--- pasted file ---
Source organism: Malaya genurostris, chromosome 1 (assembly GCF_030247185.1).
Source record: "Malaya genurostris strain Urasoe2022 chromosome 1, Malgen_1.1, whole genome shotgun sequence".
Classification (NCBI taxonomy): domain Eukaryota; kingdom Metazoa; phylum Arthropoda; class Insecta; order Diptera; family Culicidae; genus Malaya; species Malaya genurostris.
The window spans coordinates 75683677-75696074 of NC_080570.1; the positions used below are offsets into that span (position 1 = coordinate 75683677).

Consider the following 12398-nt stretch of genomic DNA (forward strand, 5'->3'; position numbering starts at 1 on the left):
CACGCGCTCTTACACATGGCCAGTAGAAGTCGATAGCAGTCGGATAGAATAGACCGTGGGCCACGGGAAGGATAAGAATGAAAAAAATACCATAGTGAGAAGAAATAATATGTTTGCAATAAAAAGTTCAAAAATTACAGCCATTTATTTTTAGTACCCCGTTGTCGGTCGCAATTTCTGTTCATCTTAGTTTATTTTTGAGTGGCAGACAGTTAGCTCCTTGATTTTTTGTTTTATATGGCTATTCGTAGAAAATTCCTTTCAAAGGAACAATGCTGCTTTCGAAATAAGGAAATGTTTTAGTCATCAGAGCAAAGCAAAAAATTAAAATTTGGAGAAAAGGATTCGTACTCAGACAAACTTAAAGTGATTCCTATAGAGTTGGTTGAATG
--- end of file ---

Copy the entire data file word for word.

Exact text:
Source organism: Malaya genurostris, chromosome 1 (assembly GCF_030247185.1).
Source record: "Malaya genurostris strain Urasoe2022 chromosome 1, Malgen_1.1, whole genome shotgun sequence".
Classification (NCBI taxonomy): domain Eukaryota; kingdom Metazoa; phylum Arthropoda; class Insecta; order Diptera; family Culicidae; genus Malaya; species Malaya genurostris.
The window spans coordinates 75683677-75696074 of NC_080570.1; the positions used below are offsets into that span (position 1 = coordinate 75683677).

Consider the following 12398-nt stretch of genomic DNA (forward strand, 5'->3'; position numbering starts at 1 on the left):
CACGCGCTCTTACACATGGCCAGTAGAAGTCGATAGCAGTCGGATAGAATAGACCGTGGGCCACGGGAAGGATAAGAATGAAAAAAATACCATAGTGAGAAGAAATAATATGTTTGCAATAAAAAGTTCAAAAATTACAGCCATTTATTTTTAGTACCCCGTTGTCGGTCGCAATTTCTGTTCATCTTAGTTTATTTTTGAGTGGCAGACAGTTAGCTCCTTGATTTTTTGTTTTATATGGCTATTCGTAGAAAATTCCTTTCAAAGGAACAATGCTGCTTTCGAAATAAGGAAATGTTTTAGTCATCAGAGCAAAGCAAAAAATTAAAATTTGGAGAAAAGGATTCGTACTCAGACAAACTTAAAGTGATTCCTATAGAGTTGGTTGAATG